The following approaches can be helpful:

  1. Don’t dwell on lack of practice: If a student’s lack of practice becomes the theme of the lesson, mentioned often throughout, one can imagine the negative feelings that will arise toward the piano and towards the teacher.
  2. Involve the student in repertoire choices: Students will tend to want to practice pieces that they like. This would seem like a “no-brainer,” but I didn’t consider my student’s preferences very much when I started out, in my zeal to find pedagogically sound repertoire.
  3. Practice with the student. Focus on the positive result: “I know that if you continue practicing this way during the week, the results will be great. Already, can you believe that you are playing this whole section accurately after just a few minutes?” (much better than: “Gosh, if only you’d done this throughout the week, can you  imagine how far you would have gone?”) Be certain that the student has a time-tested practice plan. (this involves a routine for learning new repertoire. See this link for some more ideas on this subject: Practice Steps for Successul Independent Learning
  4. Help with time management. Recently I used the Ipad in the lesson in way that is quite “low-tech.”Siri, set the timer for 9 minutes.” During those nine minutes, the student practiced and I acted as a “coach” might, guiding the process. Sometimes, students are overwhelmed and don’t realize what can be accomplished with short, concentrated bursts of focused practice.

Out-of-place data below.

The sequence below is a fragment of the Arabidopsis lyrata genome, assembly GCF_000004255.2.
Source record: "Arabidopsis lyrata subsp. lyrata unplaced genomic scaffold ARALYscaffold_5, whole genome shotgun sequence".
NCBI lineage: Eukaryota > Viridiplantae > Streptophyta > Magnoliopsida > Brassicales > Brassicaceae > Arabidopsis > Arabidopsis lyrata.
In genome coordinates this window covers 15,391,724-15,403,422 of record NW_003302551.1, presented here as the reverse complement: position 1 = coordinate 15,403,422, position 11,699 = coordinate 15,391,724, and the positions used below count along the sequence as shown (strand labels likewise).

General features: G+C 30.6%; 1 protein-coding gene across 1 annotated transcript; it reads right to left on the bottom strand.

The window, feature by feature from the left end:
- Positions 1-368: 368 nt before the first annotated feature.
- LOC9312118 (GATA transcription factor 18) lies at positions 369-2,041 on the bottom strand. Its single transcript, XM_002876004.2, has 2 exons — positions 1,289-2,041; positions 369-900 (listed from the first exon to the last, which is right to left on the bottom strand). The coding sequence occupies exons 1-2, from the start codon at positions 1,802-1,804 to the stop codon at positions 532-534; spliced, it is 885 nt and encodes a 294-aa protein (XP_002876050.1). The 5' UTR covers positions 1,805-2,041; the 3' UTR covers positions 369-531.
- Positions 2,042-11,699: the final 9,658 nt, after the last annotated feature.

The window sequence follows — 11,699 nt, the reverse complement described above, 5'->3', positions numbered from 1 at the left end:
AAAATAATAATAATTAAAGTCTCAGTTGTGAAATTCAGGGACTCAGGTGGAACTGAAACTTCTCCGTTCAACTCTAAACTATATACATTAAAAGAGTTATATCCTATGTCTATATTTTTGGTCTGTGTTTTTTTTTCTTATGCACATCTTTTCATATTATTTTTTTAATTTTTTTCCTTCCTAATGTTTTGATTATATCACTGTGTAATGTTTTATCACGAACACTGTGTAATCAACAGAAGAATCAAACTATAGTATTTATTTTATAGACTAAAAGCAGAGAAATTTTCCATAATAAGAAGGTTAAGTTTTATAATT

5. Focus on complete musicianship. Weak sight-playing can undermine a student’s confidence with learning new repertoire. Bolstering these skills are an important use of lesson time. On-own sight-playing is not wholly sufficient if we want to diagnose any difficulties and supervise the process. In addition, the lesson can be used to present new concepts coming up in repertoire, rhythm work, improvisation, technique, etc.
  6. Be certain to include musical coaching in each lesson. Making beautiful music is motivating!
  7. Plant that “purple moment:”Purple Moment: Marvin Blickenstaff, What can you do when you can’t find a purple moment? – Rebecca Pennington
  8. Convey to the student that you like him or her, independent of student preparation. Liking our students – Rebecca Pennington
  9. Take the long view: Picture your student as an accomplished learner (this is a phrase I heard from Sam Holland, and it is very helpful). Look for that “spark.” Perhaps the student sings on pitch, has an innate sense of rhythm, is unafraid of improvisation, etc. Perhaps there was a piece that was mastered and played musically. Affirm the student’s good qualities, specifically and often.

 

Perhaps a distinction needs to be made between students who absolutely have no interest in piano study but are being “forced” into it and students who like piano study but have yet to find a practice routine. I find that an awful lot of student fall into the second category.

 

Also, perhaps a disclaimer needs to be made: Contrary to this blog, I’m certain I’ve not always been a model of patience and Zen-like acceptance. In addition, I can be a task master and proud of it. But over the years, I’ve realized that I want to get closer to Louise Goss’s ideal:  “(I hope) everybody would begin to grasp this notion that it’s the child first, music second, and only third is the piano.”